One day - it's a familiar term for young women busy juggling motherhood, home life and jobs, but for Blackall's Liz Baillie it's the realisation of a dream to one day have her own clothing line.
It's also an apt term for Pippy Sheehan, the Brisbane-based artist behind the Darling Creative surface design business helping make it a reality.
Spending her early years at Dirranbandi and her school holidays soaking up the bush life there and at Injune and Roma, Pippy describes herself as country at heart.
Her work as a journalist with Channel 10 binds her to the city but she says also being a surface pattern designer - designing artwork to decorate surfaces - means that bits of her are all around the bush on the work of clients and her own designs.
It's her expertise, gained after undertaking an online course following the birth of her son in 2020 and a refocus on what had been her Little Note Co gift card business, that's the enabler for Liz and her own dreams.
Liz opened her Sew Barcoo bespoke bush boutique bricks and mortar shopfront 18 months ago on Blackall's main street, and followed that up with the launch of the Sew Barcoo web shopfront last December, which takes pre-orders as well as selling ready-made pieces, and is keeping her very busy.
"It's just me - I have a sewing room at home too," she explained.
One of her biggest jobs was to make 40 dresses for Red Ridge the Label's Georgina collection, which showcases western Queensland Aboriginal art through fashion.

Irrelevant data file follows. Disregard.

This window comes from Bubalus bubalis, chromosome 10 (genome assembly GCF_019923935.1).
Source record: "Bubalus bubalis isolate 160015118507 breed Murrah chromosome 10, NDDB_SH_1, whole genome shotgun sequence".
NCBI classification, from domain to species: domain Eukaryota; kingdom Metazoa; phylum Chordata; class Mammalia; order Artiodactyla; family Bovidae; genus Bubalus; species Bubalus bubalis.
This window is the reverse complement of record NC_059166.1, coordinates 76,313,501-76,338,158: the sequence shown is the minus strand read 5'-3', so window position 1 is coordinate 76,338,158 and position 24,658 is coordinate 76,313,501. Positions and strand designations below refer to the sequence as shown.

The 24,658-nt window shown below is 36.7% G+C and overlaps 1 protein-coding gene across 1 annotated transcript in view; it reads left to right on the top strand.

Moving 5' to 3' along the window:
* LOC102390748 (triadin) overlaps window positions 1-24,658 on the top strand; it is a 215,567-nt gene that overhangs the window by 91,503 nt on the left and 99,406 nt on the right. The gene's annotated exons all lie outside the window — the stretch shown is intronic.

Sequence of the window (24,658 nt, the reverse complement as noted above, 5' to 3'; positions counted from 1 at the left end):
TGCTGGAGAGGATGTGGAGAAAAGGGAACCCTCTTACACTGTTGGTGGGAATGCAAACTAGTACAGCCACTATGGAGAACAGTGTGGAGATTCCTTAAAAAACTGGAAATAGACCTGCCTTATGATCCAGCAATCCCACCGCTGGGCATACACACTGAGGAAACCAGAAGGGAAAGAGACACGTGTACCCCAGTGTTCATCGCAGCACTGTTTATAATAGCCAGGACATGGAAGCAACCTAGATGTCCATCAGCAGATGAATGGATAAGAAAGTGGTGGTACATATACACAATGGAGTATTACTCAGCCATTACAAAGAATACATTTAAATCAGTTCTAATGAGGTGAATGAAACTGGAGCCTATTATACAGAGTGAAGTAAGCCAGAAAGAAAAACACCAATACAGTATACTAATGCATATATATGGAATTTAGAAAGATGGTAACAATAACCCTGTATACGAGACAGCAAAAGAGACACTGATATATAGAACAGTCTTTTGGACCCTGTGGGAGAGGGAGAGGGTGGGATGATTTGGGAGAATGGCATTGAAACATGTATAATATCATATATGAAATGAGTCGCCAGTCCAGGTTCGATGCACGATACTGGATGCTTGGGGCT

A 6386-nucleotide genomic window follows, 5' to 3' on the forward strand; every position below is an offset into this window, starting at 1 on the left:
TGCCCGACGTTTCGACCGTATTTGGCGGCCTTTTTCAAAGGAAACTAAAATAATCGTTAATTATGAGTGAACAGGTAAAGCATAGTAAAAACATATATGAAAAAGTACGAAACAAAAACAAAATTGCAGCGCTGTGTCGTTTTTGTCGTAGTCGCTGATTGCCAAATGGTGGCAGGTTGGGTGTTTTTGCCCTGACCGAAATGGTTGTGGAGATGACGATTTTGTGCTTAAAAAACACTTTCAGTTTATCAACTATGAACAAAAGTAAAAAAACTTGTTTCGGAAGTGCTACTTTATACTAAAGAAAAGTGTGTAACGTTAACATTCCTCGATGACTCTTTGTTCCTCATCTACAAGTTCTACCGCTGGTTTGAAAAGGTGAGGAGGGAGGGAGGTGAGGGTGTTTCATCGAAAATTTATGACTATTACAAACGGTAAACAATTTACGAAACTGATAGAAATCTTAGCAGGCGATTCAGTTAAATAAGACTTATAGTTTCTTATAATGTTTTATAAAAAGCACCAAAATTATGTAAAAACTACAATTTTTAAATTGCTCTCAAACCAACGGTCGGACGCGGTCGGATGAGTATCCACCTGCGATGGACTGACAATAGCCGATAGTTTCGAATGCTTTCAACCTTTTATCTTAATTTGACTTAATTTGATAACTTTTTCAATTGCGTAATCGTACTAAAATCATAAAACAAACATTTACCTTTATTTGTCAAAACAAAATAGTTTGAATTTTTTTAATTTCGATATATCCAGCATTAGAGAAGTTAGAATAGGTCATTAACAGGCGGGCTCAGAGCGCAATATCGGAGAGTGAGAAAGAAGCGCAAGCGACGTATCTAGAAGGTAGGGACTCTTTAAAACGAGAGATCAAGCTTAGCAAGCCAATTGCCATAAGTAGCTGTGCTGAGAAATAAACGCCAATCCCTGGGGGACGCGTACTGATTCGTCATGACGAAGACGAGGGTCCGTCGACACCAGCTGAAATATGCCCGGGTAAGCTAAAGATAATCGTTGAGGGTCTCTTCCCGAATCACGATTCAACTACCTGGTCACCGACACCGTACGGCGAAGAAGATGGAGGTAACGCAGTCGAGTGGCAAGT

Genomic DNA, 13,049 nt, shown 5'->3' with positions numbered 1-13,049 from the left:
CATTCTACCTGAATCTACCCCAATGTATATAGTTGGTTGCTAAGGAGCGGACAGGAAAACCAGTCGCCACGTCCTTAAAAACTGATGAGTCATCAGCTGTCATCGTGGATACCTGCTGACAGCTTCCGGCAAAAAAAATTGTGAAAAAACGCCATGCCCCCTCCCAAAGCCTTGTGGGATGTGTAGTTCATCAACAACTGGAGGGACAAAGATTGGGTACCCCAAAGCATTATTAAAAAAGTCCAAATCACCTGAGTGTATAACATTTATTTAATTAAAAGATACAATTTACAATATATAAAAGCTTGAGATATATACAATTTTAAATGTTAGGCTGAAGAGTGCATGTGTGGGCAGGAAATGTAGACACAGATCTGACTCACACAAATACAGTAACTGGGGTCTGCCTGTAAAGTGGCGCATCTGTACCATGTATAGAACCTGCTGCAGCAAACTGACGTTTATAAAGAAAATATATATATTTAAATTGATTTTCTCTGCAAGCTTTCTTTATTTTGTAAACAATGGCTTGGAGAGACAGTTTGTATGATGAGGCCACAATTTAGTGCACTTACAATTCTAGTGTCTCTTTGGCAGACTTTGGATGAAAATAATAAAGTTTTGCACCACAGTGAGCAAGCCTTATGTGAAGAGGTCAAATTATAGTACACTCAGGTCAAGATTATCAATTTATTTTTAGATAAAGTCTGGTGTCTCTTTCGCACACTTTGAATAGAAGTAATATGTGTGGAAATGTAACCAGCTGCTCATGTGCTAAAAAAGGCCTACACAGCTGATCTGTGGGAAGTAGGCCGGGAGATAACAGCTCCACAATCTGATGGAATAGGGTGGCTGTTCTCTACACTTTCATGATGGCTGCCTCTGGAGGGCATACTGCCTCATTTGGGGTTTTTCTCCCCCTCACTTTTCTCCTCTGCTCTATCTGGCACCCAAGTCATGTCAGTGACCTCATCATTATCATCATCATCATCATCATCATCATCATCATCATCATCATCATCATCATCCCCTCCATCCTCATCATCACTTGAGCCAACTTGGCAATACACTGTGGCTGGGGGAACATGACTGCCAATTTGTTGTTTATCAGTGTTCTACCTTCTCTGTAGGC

"I won't have time to do that anymore - I need to put time into making my own label grow," Liz explained, still marvelling that she can say that.
"I never though of creating my own fabrics - it was a complete surprise to me when Pippy got in touch."
Liz's work, particularly her ant print toddler overalls, had enchanted Pip on Instagram, where she was following bush businesses such as Sew Barcoo.
"I sent her a message saying, this is what I do, if you're interested in creating fabrics of your own," Pippy recalled. "She rang the next morning - I could feel her fizzing with excitement down the phone line."
"I wish I'd started earlier," Liz says now. "I just wonder what designs I could have come up with before this."
She's still to get fabric samples back for her first design which, going against everyone's expectation of Australian natives, features guineafowls, the busy little gamebirds seen in so many back yards on rural properties.
"I just love them," she said. "I'm planning three colour ways, plus a check background for linen and draperies."
It's quite a process to go from making the design in collaboration with Pippy to getting the fabric printed and shipped and then made into clothes, but Liz hopes she can hold a launch party before the end of the year.
The name of the label, One Day, represents Liz's dream that one day she would have her own clothing line and she says she's been blessed with the opportunity to be able to grab that dream.
For her part, Pippy says learning surface pattern design has not only showed her how to make art pay but is doing wonders for her mental health.
"I wanted something that would make my art sing," she said. "I love how so many female bush businesses are picking up on it."
Clients and customers range from Blackall, Cloncurry, Quilpie, Emerald, Toowoomba, Roma, Bundaberg, Mareeba, Grafton, and Uralla, plus plenty more through market sales of her table linens and greeting cards.
"I love partnering with bush businesses - there's something about people whose souls are grounded there."
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